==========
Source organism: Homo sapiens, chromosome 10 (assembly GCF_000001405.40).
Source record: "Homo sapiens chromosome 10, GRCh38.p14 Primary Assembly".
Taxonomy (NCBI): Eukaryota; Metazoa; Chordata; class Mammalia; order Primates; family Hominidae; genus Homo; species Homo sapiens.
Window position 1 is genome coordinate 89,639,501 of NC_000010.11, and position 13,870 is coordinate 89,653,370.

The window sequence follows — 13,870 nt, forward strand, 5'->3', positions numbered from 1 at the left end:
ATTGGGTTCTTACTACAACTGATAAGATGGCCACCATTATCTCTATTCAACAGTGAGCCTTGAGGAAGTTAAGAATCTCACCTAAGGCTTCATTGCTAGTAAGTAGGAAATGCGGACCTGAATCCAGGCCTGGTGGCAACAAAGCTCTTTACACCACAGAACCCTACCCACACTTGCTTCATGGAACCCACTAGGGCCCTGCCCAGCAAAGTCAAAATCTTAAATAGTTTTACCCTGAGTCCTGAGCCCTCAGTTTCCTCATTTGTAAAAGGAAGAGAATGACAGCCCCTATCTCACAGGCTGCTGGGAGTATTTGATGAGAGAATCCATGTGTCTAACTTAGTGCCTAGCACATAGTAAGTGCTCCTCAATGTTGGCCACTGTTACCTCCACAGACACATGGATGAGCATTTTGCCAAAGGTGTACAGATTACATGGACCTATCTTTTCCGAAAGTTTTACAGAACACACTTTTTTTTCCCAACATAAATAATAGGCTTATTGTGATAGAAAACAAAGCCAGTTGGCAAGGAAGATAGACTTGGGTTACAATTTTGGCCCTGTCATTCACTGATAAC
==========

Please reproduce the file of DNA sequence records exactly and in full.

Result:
Source organism: Homo sapiens, chromosome 10 (assembly GCF_000001405.40).
Source record: "Homo sapiens chromosome 10, GRCh38.p14 Primary Assembly".
Taxonomy (NCBI): Eukaryota; Metazoa; Chordata; class Mammalia; order Primates; family Hominidae; genus Homo; species Homo sapiens.
Window position 1 is genome coordinate 89,639,501 of NC_000010.11, and position 13,870 is coordinate 89,653,370.

The window sequence follows — 13,870 nt, forward strand, 5'->3', positions numbered from 1 at the left end:
ATTGGGTTCTTACTACAACTGATAAGATGGCCACCATTATCTCTATTCAACAGTGAGCCTTGAGGAAGTTAAGAATCTCACCTAAGGCTTCATTGCTAGTAAGTAGGAAATGCGGACCTGAATCCAGGCCTGGTGGCAACAAAGCTCTTTACACCACAGAACCCTACCCACACTTGCTTCATGGAACCCACTAGGGCCCTGCCCAGCAAAGTCAAAATCTTAAATAGTTTTACCCTGAGTCCTGAGCCCTCAGTTTCCTCATTTGTAAAAGGAAGAGAATGACAGCCCCTATCTCACAGGCTGCTGGGAGTATTTGATGAGAGAATCCATGTGTCTAACTTAGTGCCTAGCACATAGTAAGTGCTCCTCAATGTTGGCCACTGTTACCTCCACAGACACATGGATGAGCATTTTGCCAAAGGTGTACAGATTACATGGACCTATCTTTTCCGAAAGTTTTACAGAACACACTTTTTTTTCCCAACATAAATAATAGGCTTATTGTGATAGAAAACAAAGCCAGTTGGCAAGGAAGATAGACTTGGGTTACAATTTTGGCCCTGTCATTCACTGATAAC